LyX produce a LaTeX file and then call to
pdflatex (or other compiler) to produce the PDF with this LaTeX file, so the results is the same. The point is decide if you are more comfortable editing directly the LaTeX source or the Lyx document.
No doubt, LyX is much more attractive than LaTeX for novices because is a WYSIWYM editor (see Werner answer) where is relatively easy to produce some documents without any experience. But this is rather a disadvantage than a advantage in a long-term, because hiding what happen behind the scenes prevents to understand how LaTeX works in the very first steps. Before or later, you will need a good LaTeX knowledge in order to make a custom preamble or add some complex LaTeX code that cannot be managed directly by LyX. Instead, starting with LaTeX you will have a hard initial learning curve, but you will understand quickly the LaTeX document structure and soon you will realize that use
texdoc profusely is a must.
Another great advantage of LyX is that prevent many writing code errors and common mistakes. But some day, for some odd reason, you will produce a non compilable LaTeX code with your nice WYSIWYM editor. Then the LyX file is a source of frustration. The solution could be very obscure for the naive LyX user (in spite of the "nice" TeX error messages) because you have no idea of what is wrong in the LaTeX source code nor even wich part ot the code is producing the error. Horror! But you need to print your 200 pages document for tomorrow morning, but suddenly LyX refuses to produce the damn PDF! What now? Even if the problem is identified correctly, you still need to guess how prevent this using the WYSIWYM environment (you can see the generated source code, but you cannot modify it directly).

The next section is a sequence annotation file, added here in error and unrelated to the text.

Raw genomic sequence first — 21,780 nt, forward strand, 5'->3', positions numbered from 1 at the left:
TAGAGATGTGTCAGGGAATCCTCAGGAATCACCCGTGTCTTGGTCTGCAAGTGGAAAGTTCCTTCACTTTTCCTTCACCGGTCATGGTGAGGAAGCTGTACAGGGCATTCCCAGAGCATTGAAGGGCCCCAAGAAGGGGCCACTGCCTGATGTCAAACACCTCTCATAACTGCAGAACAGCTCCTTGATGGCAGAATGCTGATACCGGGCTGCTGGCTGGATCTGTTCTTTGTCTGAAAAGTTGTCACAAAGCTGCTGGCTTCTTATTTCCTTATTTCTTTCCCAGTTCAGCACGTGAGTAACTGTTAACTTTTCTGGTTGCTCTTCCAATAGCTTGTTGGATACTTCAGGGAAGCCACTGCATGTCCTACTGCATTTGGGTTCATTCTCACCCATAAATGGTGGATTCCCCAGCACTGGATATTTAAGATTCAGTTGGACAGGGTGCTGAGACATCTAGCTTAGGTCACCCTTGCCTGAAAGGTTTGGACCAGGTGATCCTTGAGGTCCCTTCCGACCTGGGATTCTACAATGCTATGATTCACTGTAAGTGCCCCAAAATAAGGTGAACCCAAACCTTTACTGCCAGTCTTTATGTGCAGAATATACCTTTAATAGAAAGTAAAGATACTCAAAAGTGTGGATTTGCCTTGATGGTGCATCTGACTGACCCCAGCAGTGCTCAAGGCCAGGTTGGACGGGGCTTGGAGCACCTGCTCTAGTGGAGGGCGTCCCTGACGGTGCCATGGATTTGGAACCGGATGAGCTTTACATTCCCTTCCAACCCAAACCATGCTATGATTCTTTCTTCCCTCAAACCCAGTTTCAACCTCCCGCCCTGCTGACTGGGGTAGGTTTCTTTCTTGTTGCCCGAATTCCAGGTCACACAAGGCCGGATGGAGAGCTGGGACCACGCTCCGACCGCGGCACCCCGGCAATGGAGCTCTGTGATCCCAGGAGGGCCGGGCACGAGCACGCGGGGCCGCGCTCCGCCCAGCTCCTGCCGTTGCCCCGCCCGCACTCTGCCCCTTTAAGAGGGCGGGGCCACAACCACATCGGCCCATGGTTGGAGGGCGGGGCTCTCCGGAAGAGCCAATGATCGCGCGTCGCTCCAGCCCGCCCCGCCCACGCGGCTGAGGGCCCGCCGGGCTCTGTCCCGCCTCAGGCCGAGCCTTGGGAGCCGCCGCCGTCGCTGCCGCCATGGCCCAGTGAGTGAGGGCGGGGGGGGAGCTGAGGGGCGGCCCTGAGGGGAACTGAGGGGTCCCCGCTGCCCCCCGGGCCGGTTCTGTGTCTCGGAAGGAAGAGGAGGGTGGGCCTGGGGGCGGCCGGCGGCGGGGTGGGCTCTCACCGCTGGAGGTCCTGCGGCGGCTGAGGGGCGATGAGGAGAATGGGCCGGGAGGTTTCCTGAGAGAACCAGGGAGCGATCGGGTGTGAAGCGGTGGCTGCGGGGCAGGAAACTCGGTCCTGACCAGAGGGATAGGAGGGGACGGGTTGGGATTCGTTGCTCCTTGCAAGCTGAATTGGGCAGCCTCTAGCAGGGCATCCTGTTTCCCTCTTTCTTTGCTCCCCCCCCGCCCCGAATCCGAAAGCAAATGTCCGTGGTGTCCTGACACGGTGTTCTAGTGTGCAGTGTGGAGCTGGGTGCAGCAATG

On the other hand, the LaTeX user quickly learn that any mistyped command or wrong command sequence have serious consequences, so delimit the source of the problem, search & find the offending become a simple routine after some time (well, in most cases). Some LaTeX editors help a lot with this task, so, noo panic if you obtain a "undefined control sequence"!
LyX have the great feature of hide/unhide the content of ERT boxes as well as index entries, cites, etc. but hide that boxes is somewhat dangerous (a closed box is prone to accidental deletion) and show the boxes in a complex LyX document make the text not more readable/writable that a good formatted LaTeX source code with syntax highlighting.
Another source of frustration for the LyX user is when you have a layout (
.layout file) for some document class that is not available (no
.cls file) while you have tons of document classes in TeX Live that have not the corresponding LyX layout. Make yourself a LyX layout for some document class? A nightmare for the novice. Use only standard classes? You know ... Rather dead that plain. Instead, the LaTeX user simply can use any existing
.cls file ...and that is all.
In summary, everyone think that you can drive cars without a basic background about engines ... until the car stops. Then realize that one must learn mechanics and get your hands dirty.
Therefore, IMHO, the hard but right way is start with LaTeX, at least until you are able to make some complex document like an article with tables and figures, footnotes, headers, table of contents and bibliography. Only then you can fully understand what LyX are doing for you, and what to do when things go wrong. And only then you can decide fully aware if LyX makes your work easier or harder.